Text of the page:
I recall in the 70s when my Dad broke his hip I was mowing the grass around the house and l asked him why the grass grew so much faster out in front of the porch than on the other side of the house. He told me that when my Grandfather got too old to do winter bush work, on a nice winter day he would get dressed in his coonskin coat and hat, fill his pipe and hang out in the dooryard and have a conversation with anyone that would oblige him by stopping. In the spring when the snow melted they had to haul away the horse shit that had accumulated during these stopovers.[19]

Once iconic but now largely forgotten, southern Canada’s snow roads left a small ecological imprint as well as forging a close tie with the natural landscape. They became an anachronism, albeit gradually, in the automobile era when speed and convenience became year-round economic and social imperatives.

[1] Ontario Farmer, vol. 1, no. 1 (Jan 1869), 24-5.

[2] The overseers were elected for two-year terms by the division’s ratepayers, subject to approval by the colony’s chief road commissioner, known since the French Regime as the grand voyer. Lower Canada Statutes, 36 Geo. III, c. 9, sect. 1, 19, 20, 22, 25, 26.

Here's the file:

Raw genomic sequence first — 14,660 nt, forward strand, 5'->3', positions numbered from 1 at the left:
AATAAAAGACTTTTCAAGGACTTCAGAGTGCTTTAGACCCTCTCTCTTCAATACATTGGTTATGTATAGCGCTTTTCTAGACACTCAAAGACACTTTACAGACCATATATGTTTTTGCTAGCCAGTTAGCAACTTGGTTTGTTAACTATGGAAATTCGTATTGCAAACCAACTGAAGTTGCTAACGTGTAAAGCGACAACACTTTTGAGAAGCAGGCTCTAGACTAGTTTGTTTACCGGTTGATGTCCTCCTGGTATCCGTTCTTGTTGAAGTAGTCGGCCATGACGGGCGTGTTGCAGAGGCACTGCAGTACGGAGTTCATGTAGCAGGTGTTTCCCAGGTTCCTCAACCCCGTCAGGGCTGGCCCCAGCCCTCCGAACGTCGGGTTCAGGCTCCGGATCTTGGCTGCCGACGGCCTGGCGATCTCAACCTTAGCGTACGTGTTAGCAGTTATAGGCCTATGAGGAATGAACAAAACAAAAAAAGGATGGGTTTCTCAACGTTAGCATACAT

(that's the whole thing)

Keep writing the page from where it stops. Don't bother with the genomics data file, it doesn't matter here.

[3] Stanstead Journal, 2 Feb 1854.

[4] Local councils could, nevertheless, pass by-laws that fixed their own dates, or even dispense with the removal of all or some such fences within the municipality. Statutes of the Province of Canada, 1860, cap. 61, sect. 42, pp. 246-8.

[5] See, for example, J.E.M., “Disk Harrow for Winter Roads,” Farmer’s Advocate and Home Magazine, 41, no. 740 (29 Nov 1906), 1858.

[6] Sherbrooke Daily Record, 2 Dec 1912, 6.

[7] Statutes of the Province of Canada, 1860, cap. 61, sect. 42, pp. 246-8.

[8] Gladys Mackey Beattie, “The Sound and Magic of Bells,” Townships Sun, Feb 2007, 1, 8-9.

[9] Jane Alper, “History Space: The Snow Rollers of Peacham,” Burlington Free Press, 17 Jan 2018. Viewed 10 Jan 2024.